WiMAX is a coined term or acronym meaning worldwide interoperability for microwave access (WiMAX). What WiMAX is however at its heart is a standards initiative. Its purpose is to ensure that the broadband wireless radios manufactured for customer use interoperate from vendor to vendor. The primary advantages of the WiMAX standard are to enable the adoption of advanced radio features in a uniform fashion and reduce costs for all of the radios made by companies, who are part of the WiMAX Forum™--- a standards body formed to ensure interoperability via testing.
Much of the credit for the formation of the WiMAX Forum™ and the notion of the WiMAX initiative must go to the founding members of the Forum, which committed themselves early to the process of creating a collaborative standards body. Once Intel came aboard, it recognized that for the broadband wireless industry (both fixed and mobile broadband wireless) to gain traction and wide acceptance both hardware prices must decline and a consistent operating environment must be cemented into place. The key point of launch however, had to begin with the silicon chip manufacturers whose chip products would form the core of WiMAX technology value and capability. Intel deserves a great deal of credit for helping drive this process.
WiMAX is arguably even more important for the fixed broadband wireless segment than mobile broadband, at least internally to that industry. It seems clear that mobile broadband wireless holds the loftier long term monetary and customer growth potential. However, the fixed wireless segment has been fragmented essentially since its inception. There are no cohesive standards for outdoor metropolitan area networks beyond the adapted Wi-Fi technologies. Wi-Fi as a standard has been accepted in broad strokes by the industry and the public. However, it is not a well conceived citywide technology. This industry has languished due to the inability to foment a cohesive technology strategy. Innovative features were restricted to individual brands with the result that numerous innovations if combined would have greatly improved results for all.
Mobile broadband wireless or 3G has enjoyed two largely consistent standards, those being the code division multiple access (CDMA) based approach with its evolution data only (EVDO) and the universal mobile telecommunications system (UMTS) and its faster upgrade high speed downlink packet access (HSDPA), which in particular has gained some deployments in the past year. However, these technologies have been slow to mature into economically viable and affordable iterations. The EVDO schema is now in a Revision A version which improves bandwidth considerably. Sprint is the first US based carrier to begin wide deployment. It currently has 10 markets deployed with plans for 21 by the end of 2006. The bandwidth limitations have been significant and the adoption by carriers, particularly those utilizing GSM technology here in the US has been very slow (as they are essentially incompatible technologies).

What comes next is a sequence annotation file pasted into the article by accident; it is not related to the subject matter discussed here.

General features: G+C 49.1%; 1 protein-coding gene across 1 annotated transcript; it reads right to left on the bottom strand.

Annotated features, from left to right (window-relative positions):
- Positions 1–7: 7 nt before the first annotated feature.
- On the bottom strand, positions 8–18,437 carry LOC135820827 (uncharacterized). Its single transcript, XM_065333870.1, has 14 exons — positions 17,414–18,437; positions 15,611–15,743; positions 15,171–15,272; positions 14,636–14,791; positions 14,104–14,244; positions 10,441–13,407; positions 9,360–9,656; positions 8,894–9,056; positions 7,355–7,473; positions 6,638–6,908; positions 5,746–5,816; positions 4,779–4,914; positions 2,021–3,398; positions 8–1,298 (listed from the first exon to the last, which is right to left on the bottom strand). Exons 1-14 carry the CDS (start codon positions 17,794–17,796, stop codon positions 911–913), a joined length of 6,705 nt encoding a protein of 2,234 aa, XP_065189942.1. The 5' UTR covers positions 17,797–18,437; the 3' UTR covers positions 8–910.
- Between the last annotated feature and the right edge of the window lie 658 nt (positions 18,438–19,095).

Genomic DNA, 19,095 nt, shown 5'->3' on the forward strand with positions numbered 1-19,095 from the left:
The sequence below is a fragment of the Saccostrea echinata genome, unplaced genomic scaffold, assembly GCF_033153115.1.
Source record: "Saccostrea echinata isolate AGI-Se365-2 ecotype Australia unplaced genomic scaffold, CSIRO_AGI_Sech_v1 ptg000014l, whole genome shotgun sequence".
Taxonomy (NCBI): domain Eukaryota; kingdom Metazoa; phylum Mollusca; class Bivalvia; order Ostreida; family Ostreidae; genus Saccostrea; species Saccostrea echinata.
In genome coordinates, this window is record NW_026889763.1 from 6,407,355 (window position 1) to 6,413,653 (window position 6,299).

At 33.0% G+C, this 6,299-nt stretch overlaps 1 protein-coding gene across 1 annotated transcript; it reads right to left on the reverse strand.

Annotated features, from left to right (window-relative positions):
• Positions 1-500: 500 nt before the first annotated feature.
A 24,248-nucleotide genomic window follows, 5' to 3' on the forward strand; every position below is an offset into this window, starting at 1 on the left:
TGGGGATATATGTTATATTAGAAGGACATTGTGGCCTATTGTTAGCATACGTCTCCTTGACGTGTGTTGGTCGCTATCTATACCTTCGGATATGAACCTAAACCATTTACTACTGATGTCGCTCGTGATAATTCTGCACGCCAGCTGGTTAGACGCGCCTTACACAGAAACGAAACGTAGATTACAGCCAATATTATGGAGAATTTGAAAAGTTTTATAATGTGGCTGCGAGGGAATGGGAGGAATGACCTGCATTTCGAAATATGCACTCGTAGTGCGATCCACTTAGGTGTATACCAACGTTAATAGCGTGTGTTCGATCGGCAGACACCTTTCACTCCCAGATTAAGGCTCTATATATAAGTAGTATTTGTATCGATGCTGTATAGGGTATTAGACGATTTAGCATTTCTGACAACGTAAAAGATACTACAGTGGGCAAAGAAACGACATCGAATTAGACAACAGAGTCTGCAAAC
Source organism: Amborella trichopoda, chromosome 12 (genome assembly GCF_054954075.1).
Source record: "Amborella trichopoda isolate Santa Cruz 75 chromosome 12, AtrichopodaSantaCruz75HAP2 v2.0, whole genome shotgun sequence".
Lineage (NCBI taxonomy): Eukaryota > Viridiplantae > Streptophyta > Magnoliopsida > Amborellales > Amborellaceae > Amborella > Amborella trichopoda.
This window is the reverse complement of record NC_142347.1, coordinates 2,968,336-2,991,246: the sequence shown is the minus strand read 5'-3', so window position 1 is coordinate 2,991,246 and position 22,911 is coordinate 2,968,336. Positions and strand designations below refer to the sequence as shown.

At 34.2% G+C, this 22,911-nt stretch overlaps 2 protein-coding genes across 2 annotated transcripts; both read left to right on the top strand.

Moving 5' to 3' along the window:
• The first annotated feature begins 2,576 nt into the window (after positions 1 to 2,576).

Newer broadband UMTS (universal mobile telecommunications system) systems that are GSM compatible have seen some traction with AT&T recently in the US, with the bulk of gains happening overseas, particularly in Europe. The sheer cost factor of the technology relative to its native spectral efficiency has not been conducive to adoption either. Estimates for the nation’s cellular carriers to build a comprehensive 3G network have ranged as high as $50 Billion.
Mobile WiMAX offers a multi-spectrum standard with a better broadband technology concept that can significantly reduce costs, improve spectral efficiency and deliver profitable services. The growth curve of the technology, partly due to the large number of chip and radio vendor firms driving the technology, should provide a much higher innovation curve for WiMAX. Internationally, broadband mobile wireless does enjoy greater acceptance. Many companies are inherently more comfortable using a 3G upgrade from the GSM side due to the similarities of the technology.
It is important to remember that WiMAX is a global broadband wireless standard. The question of whether or not it could replace either DSL or Cable will vary from region to region. Many developing countries simply do not have the infrastructure to support either cable or DSL broadband technologies. In fact, many such countries are already widely using proprietary broadband wireless technologies. Even in such regions however, it is very unlikely that either Cable or DSL technologies would disappear. The business case and basic infrastructure often dictates that the cheapest solutions will predominate. In many areas in developing nations, it may be cheaper to deploy Cable and DSL in the cities, whereas WiMAX will dominate outside of major towns.
In the US, both Cable and DSL are growing extremely fast, but are not available for all customers. Rural and remote areas often lack broadband choices if any are available at all. When they are available, the DSL or cable plant may only exist within the town limits with no service outside the city limits. This offers a compelling argument that low-cost WiMAX gear can leverage access to many new customers. WiMAX also promises a whole new level of data access flexibility that will be much less location specific for customers. This type of robust mobile, portable or fixed broadband access will be unprecedented.
In addition, WiMAX will provide competitive options for carriers and users that will benefit traditional wireline carriers and customers by encouraging innovation and improved services.
With the advent of IPTV fiber plays are enjoying resurgence. It does not appear that WiMAX or broadband wireless will be ready to deliver IPTV in the immediate future. However, fixed WiMAX may offer the best potential for delivery of this potential content juggernaut. More recently some promising new compression technologies have been announced. These technologies, while still in development, could potentially allow the delivery of true IP-based TV signals, even to cellular type handhelds. One company asserts that it could deliver high definition TV (HDTV) in as little as 2.5 Mbps of bandwidth, with standard resolution signal requiring 1.5 Mbps. These speeds are within the potential reach of WiMAX.